SR: Catherine and I have written a few songs at a remote lake on Vancouver Island called Sproat Lake, where my family has a cabin. Sometimes we’d get in a little 10 horsepower outboard boat, and take it ten minutes across the lake to a little rocky outcropping where there is no civilization except for a logging road… we would take an acoustic guitar and a laptop for lyric writing, which was always funny to us: having a laptop out in the middle of nature! That is certainly the most beautiful place we’ve written, if not the strangest. Also, writing in the van while we’re on tour is always a little odd!

LK: In “Swing Your Heartache” what specifically are you talking about in regards to the line “the institutions of the world will only serve to enslave us”?

SR: Well you wouldn’t necessarily know it to talk to us – being Canadian and all means we’re pretty mild mannered and polite… but underneath there is a real anarchist streak in the band. I don’t mean that we crave total chaos, but I do think that the institutions of the world, i.e. big business, corporations, ‘the free market’, et cetera are directly responsible for the imbalance we see in the world today. We are all enslaved by things more insidious than political or religious beliefs in the end. The result is that every successive generation is a little more apathetic and lost than the last, because they are stripped of their agency by the powers through hypnotization by consumerism and sensory overload. We’ve been neutered culturally – we live fractured, cowardly lives. Peoples’ sense of community is defined by Facebook, online gaming, et cetera. UFC fighting is one of the biggest sports in the world now: a kind of gladiator culture has returned. Our fantasies are furtive, full of blood-lust and pornographic in nature. Do you know the average age of the people who play more video games than anyone else? 37! That’s pathetic… Why can’t we change the system that is slowly eroding us? I think it’s because the governments don’t even run the system. They are cogs in the corporate wheel just like everyone else – and the real culprits hide behind faceless, multinational logos. Could you even name the new successor to the World Bank? I can’t.. and that’s how they’d like it to be I think.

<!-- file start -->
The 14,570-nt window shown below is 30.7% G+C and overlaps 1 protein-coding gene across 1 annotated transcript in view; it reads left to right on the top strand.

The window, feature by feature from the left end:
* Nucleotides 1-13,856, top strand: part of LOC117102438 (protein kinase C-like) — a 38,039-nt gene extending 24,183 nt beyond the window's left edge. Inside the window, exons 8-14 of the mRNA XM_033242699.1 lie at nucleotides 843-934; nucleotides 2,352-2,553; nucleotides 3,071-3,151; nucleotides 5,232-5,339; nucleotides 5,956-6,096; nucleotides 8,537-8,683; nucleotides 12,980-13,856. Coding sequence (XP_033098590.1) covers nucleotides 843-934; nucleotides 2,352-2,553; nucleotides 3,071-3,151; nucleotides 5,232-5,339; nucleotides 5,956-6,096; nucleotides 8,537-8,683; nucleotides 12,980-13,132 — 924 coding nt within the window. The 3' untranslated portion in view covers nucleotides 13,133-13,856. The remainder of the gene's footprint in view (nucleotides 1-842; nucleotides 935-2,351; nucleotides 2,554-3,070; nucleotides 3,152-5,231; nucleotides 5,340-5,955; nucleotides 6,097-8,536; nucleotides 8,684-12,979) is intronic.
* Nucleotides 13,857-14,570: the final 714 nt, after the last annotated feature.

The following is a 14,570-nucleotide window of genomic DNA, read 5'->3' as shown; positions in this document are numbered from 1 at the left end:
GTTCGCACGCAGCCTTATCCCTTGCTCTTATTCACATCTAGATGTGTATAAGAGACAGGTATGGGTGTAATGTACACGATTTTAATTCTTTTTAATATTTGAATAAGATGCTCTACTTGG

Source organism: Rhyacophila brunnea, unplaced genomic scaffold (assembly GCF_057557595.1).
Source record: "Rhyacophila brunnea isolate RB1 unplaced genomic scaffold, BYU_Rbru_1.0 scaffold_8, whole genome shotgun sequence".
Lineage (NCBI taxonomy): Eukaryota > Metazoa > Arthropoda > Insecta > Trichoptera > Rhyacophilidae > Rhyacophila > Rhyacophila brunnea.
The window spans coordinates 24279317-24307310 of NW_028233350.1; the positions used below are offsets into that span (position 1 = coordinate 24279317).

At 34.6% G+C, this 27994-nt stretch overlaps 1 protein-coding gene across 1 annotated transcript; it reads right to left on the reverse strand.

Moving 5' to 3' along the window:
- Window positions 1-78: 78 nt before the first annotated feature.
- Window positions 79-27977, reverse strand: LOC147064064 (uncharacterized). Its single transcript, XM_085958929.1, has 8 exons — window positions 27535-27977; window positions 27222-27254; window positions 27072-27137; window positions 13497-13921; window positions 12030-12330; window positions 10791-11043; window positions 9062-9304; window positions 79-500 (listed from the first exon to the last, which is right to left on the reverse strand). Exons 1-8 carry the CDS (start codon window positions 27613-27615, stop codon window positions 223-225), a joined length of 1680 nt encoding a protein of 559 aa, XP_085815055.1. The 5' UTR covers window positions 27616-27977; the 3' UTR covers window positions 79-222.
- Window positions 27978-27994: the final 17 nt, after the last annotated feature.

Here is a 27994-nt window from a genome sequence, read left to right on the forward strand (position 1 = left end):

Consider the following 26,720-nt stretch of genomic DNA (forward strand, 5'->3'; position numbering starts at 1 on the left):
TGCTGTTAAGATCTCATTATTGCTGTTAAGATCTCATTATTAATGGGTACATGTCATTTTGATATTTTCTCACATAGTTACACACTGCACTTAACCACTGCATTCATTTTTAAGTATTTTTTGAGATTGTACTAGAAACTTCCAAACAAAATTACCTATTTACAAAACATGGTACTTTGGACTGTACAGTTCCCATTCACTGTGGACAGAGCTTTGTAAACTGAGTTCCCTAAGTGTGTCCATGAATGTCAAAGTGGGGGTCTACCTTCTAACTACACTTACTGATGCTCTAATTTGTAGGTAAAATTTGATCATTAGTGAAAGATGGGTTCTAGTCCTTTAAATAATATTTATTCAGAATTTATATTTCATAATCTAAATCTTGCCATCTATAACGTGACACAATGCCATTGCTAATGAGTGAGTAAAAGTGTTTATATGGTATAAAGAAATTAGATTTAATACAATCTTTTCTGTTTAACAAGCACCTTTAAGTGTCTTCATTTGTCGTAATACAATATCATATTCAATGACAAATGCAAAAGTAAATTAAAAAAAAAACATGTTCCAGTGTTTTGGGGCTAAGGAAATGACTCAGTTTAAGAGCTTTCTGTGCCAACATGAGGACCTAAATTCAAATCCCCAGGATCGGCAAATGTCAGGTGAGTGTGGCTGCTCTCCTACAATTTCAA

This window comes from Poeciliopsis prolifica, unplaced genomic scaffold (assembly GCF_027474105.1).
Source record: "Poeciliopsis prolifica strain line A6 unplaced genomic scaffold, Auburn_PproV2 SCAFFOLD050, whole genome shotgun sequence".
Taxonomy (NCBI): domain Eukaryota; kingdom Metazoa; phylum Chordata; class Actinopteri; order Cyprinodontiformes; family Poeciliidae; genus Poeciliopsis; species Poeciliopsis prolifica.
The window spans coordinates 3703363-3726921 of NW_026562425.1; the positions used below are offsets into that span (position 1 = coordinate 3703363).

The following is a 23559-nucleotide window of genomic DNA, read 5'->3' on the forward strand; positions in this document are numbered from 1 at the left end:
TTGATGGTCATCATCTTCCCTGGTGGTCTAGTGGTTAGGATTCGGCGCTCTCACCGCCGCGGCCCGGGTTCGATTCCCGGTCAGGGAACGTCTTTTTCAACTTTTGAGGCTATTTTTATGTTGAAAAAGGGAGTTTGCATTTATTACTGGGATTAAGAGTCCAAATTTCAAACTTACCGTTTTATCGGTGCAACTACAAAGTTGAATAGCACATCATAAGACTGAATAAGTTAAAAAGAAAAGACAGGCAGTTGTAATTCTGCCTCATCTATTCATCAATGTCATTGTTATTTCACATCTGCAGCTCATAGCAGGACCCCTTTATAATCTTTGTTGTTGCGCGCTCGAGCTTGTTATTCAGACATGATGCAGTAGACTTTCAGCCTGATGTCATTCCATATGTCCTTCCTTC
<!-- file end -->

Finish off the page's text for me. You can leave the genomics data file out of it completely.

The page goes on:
LK: In what ways is your music progressive, conservative, or both (either music-wise, topic-wise, etc)?

SR: Definitely progressive! Haha! Does that mean we are a prog-rock band? I never thought of that…We’re just trying to follow our instincts as fans of music, first and foremost. Music changed our lives growing up – it was my best friend during the most important, formative years… hopefully our music can be that for its listeners as well. We’re just young, cock-eyed optimists from the wrong side of the tracks trying to make it in a crazy world.

LK: What global phenomenon has united or divided you as a band?

SR: Soy milk lattes.

Young Galaxy will kick off their fall tour with Junior Boys in Minneapolis at First Avenue on September 11th before heading up to Canada for several dates. For tickets and more information, please visit their website or follow them on Facebook or Twitter. Their album Shapeshifting is now available on iTunes.